March 15, 2019
As children of God it is important to remember the limitations that we continue to possess even as heirs of His eternally unconditional promises. Our justification and forgiveness of sins doesn’t make us righteous in this life. Our possession of the Holy Spirit doesn’t mean that we become like God, having His wisdom, His power, and His authority. The Spirit of God convicts us of the testimony and righteousness of Jesus. The Spirit of God is the means by which God Himself works through us as instruments and vessels. The Holy Spirit doesn’t make us super human so as to suddenly possess certain powers or quality of wisdom based on instinct. This means that we need to continue to walk in humility, meekness, lowliness and gentleness. While we might be Christians, we are still depraved human beings. This means we still have weaknesses, we still have issues, and we still have sinful tendencies requiring us to remain dependent on the Lord and His righteousness and wisdom. Our attitudes should reflect this understanding.
The testimony of Job 15:1-13 shows that Job’s friend Eliphaz had forgotten this principle. Sometimes when we as people get caught up in circumstances, conversations, and express our opinions, we can do so from a position of authority that resembles deep rooted pride. Eliphaz felt that his physical condition and circumstances compared to Job’s, somehow made him a better person, more worthy, wiser, and better equipped to speak about Job’s issues than Job himself. It is often easier for the observer of circumstances to speak as authorities and experts concerning all things, often times speaking well beyond our means and beyond our true understanding. Eliphaz spoke as if he knew the heart of Job and so continued to accuse Job of faults that Job was not guilty of. Thus, Eliphaz’s contributions to the situation ended up being poisonous, even though some of the things he said were true in concept.
When Eliphaz responded to Job, he immediately responded against him. Job had stopped addressing his friends and simply addressed God directly in prayer. Job had given up on trying to get his friends to understand the extent of his suffering and confusion. Job had given up on trying to explain his integrity and innocence regarding the hypocrisy they accused him of. Job felt he would receive greater comfort from God Himself, and addressed Him alone. Still, Eliphaz took it upon himself to criticize Job’s prayer to God. Eliphaz felt he was qualified to examine and pick apart the statements that Job made to God in his plea for eternal mercy and restoration. Eliphaz complimented Job by stating that he was once known to be a wise man, but did so by stating that Job had since lost his mind. Eliphaz felt that Job used to be wise, but as he prayed and spoke about his suffering, he had become a fool. Eliphaz felt that Job was only saying foolish things that were an offense to God, further proving their accusations of hypocrisy.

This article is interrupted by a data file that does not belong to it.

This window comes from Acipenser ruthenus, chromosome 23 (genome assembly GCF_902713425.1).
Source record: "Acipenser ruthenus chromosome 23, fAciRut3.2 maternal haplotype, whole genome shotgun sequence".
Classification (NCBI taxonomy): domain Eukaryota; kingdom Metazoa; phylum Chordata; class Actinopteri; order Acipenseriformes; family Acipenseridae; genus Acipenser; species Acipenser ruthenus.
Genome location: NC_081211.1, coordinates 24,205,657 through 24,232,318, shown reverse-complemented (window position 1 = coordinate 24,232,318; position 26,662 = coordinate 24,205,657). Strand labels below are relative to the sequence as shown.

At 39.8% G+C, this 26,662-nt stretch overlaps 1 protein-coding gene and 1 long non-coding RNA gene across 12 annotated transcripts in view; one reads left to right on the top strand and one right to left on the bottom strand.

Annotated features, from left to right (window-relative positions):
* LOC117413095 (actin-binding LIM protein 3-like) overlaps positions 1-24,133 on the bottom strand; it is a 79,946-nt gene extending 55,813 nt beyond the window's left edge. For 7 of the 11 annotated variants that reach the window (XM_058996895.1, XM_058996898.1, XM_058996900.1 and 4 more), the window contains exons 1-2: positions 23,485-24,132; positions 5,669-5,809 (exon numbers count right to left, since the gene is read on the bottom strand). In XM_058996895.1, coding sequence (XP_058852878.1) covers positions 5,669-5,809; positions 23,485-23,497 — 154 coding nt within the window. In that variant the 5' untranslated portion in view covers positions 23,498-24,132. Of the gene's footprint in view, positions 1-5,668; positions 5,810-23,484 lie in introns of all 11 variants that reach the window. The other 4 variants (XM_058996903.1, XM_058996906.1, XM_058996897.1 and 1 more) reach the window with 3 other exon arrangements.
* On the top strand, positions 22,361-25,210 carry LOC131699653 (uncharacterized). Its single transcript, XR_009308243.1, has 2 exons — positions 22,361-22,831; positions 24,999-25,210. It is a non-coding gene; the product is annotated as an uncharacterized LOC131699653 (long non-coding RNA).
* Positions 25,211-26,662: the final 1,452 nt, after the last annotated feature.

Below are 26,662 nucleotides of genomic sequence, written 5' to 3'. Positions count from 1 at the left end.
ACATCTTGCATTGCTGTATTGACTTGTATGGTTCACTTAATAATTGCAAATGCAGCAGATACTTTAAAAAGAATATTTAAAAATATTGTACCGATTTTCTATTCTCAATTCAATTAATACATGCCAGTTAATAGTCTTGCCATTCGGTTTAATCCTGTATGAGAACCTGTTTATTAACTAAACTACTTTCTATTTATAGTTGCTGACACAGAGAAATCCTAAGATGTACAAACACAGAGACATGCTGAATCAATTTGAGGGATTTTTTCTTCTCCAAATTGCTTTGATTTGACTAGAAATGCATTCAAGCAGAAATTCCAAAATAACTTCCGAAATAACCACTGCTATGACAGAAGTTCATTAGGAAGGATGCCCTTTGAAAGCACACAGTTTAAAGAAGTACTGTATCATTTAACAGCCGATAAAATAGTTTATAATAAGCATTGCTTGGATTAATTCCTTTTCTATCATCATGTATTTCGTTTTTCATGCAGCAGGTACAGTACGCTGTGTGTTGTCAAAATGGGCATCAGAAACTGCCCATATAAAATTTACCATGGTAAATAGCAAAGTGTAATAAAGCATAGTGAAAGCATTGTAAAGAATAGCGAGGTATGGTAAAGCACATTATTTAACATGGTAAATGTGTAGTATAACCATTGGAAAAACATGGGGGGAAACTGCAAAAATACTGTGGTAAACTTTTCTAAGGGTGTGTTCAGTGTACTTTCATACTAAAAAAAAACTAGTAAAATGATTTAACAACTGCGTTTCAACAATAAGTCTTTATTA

Eliphaz did state an important truth in his response. Eliphaz noted that those who don’t fear the Lord in repentance, and speak as fools to God, actually restrain their prayer. Prayer that is prideful in presumptuous is not prayer at all. Prayer that does not come in fear and reverence of God’s holiness, righteousness, and supreme glory, is prayer that falls on deaf ears. The Bible teaches that prayer is not communication to God that should reflect all of our personal interests and opinions. Prayer should be conducted in the Spirit of God. This means that the Holy Spirit should actually be communicating the will of the Father according to the model of Jesus to us, so that His will is being planted into our hearts and uttered out of our mouths. Prayer is where God’s desires become our desires. If our “prayer” is simply reflective of our desires and complaints without consideration of God’s purposes and promises, then our prayer is not effective. Eliphaz was right in this regard: When prayer is seasoned with pride and self-righteousness, it is not prayer that God will consider and our prayers are restrained by our flesh.